44 – Chris Young

“I was in a different world there for a few months, and nothing else really mattered. I think the great thing and the bad thing about being human is that we can get used to anything.

Listen to the story of Chris Young, who spoke with EDGA’s Tony Bennett. 

BACK FROM THE BRINK…AND THRIVING 

 

“You might not ­survive this surgery, or you might not wake up for a very long time,” are the last words that Chris Young remembers hearing, in August 2012.

 

Chris was born in Canberra, where his Dad had opened the Zoology department at the Australian National University. He grew up in the outer Eastern suburbs of Melbourne, which is arguably the sporting capital of Australia. Like any boy of that time, and as the middle one of three brothers, he was into Cricket, Aussie Rules Football and Soccer and so spent most of his time chasing a ball around.

 

Golf was also on the menu, both to watch and play. This was when Greg Norman, the ‘Great White Shark’, was dominating the game in the ’80s and ’90s. As world number one for more than 330 weeks, it is fair to say that Norman captured the attention of even non-golfers with his athletic physique, blond hair and attacking style of play. Golf, being an affordable working-class game there, attracted Chris and he started to play, initially with his mates just for a knockabout, but he would return to the game some years later for very different reasons.

 

As both his parents David and Rosemary were from Britain, it is hardly surprising that Chris would have the occasional sabbatical there. He loved the vibe, which was very different from back home. On one such visit he was offered a place studying music in the city of London, and so started a 12-year stay. Studying during the day, playing guitar when he could get gigs, Chris realised that he needed a steady income and so got a job at the local McDonalds. Once his feet were under the table there, he realised that the fast-food colossus had a management programme. Chris applied and was offered a place, “I liken the programme to working for the armyit was a very regimented place to work, and it was good. If you worked hard, you got rewarded and I enjoyed that. That got me interested in business, which [until then] I had no interest in.”

 

Starting in Operations Management, Chris eventually moved to the McDonalds division for training, learning and development programmes. He spent three years learning all he could at work, while planning ahead with his new wife. Life tends to settle down, and with the social aspects of golf, where he would often play with work colleagues together with his friends at the West Indian Cricket Club, it all meant that Chris was following his former passions albeit 17,000 kilometres away from where they first started. Although the pair loved life in Britain, Australia was never too far from their thoughts, and Sydney seemed like the right place to bring up their young family.

 

Here, Chris threw himself into a new job, as a training manager for a consultancy firm, where he could work with business owners and franchisees to help them maximise their performance. He soon found that he would be working all hours, “I was working way too hard. I’m very focused on work. I was enjoying it. We were doing some work with the US at the time, so I was up very early doing conference calls at 5:00 AM and stuff like that. I had three kids, my youngest was six months old at the time. So, I think it’s fair to say I was a bit run down and I came down with flu symptoms. I remember it distinctly; it was August 2012.  Have you ever had your teeth chattering when you have the flu? Luckily, I was working from home that day anyway, and so I just got on with things, but I felt lousy.”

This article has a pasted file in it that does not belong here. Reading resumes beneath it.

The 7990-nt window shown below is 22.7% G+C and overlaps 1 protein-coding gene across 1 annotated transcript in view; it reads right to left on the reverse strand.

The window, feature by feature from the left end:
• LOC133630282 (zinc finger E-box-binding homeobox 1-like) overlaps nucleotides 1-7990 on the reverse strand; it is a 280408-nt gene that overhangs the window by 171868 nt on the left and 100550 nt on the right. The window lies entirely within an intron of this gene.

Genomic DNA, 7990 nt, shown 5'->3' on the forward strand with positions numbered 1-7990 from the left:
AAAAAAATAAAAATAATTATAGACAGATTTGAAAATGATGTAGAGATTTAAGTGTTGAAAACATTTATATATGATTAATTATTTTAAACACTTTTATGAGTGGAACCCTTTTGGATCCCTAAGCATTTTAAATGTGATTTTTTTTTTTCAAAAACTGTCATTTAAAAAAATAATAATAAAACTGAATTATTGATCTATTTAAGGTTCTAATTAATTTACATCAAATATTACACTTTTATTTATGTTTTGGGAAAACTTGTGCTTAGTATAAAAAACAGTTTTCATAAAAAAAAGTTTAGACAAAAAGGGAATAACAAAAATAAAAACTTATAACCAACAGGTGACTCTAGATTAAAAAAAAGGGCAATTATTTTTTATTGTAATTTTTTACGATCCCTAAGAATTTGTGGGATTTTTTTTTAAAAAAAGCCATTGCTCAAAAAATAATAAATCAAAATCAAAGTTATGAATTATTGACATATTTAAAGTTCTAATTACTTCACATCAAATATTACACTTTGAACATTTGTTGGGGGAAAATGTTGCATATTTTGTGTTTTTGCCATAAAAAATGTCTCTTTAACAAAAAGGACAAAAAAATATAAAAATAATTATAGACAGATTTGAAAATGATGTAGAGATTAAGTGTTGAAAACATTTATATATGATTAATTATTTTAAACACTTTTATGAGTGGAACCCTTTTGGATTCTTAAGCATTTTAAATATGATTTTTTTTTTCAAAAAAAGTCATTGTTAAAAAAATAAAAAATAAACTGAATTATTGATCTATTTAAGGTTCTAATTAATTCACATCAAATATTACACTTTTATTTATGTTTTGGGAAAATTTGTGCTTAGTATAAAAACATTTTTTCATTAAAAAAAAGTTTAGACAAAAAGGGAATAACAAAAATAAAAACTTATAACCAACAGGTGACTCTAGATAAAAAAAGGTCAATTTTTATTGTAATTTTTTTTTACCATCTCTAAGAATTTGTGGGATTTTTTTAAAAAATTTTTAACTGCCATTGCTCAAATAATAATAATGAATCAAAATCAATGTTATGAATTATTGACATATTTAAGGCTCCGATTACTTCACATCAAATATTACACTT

Chris called in sick, went to the doctor, was told that it would take a few days to pass and so prepared for a few days of recovery. The first indication that it was a bit more than flu came when he could not face dinner on Saturday evening, and then, “I couldn’t sleep that Saturday night. I was just too uncomfortable and started developing pain in my left leg just below my knee. I said to my wife, look, I’m going to go to the hospital. I need to get some pain pills for this.” Typically, Chris did not want a fuss and drove to a small local hospital as he thought he could park right outside of the entrance, get in and out quickly and then get back home. 

 

The wait in the emergency room was particularly difficult. Chris would walk the floors of the ER for a while, get uncomfortable, then sit down before becoming restless, stand up and start pacing again. So the cycle continued. Saturday turned into Sunday and by Monday morning, Chris was facing surgery for a fasciotomy as he had developed a condition called ‘compartment syndrome’ in his left leg, which is a build-up of pressure. It was then he realised that it could be fatal after receiving the less than reassuring words that he may not survive.

 

Chris had contracted a rare, but deadly form of streptococcal septicemia, and it was attacking his body from inside. The infection was causing all his organs to fail, except for his brain and heart. Chris returned from surgery in a coma which would last for a long time. In fact, the next 48 hours he spent in intensive care were touch and go, as family and friends all gravitated to the hospital to pay their last respects. Chris was oblivious to all the commotion and was simply in a fight for his life.

 

Despite the odds, Chris slowly started to improve and over the next couple of weeks was well enough to be brought out of the coma. “When I woke up, I figured I was waking up from the surgeryyou know a few hours or something like that. I’m told this is common, but it took people a long time to convince me that it was, in fact, two weeks later and all this stuff had happened.”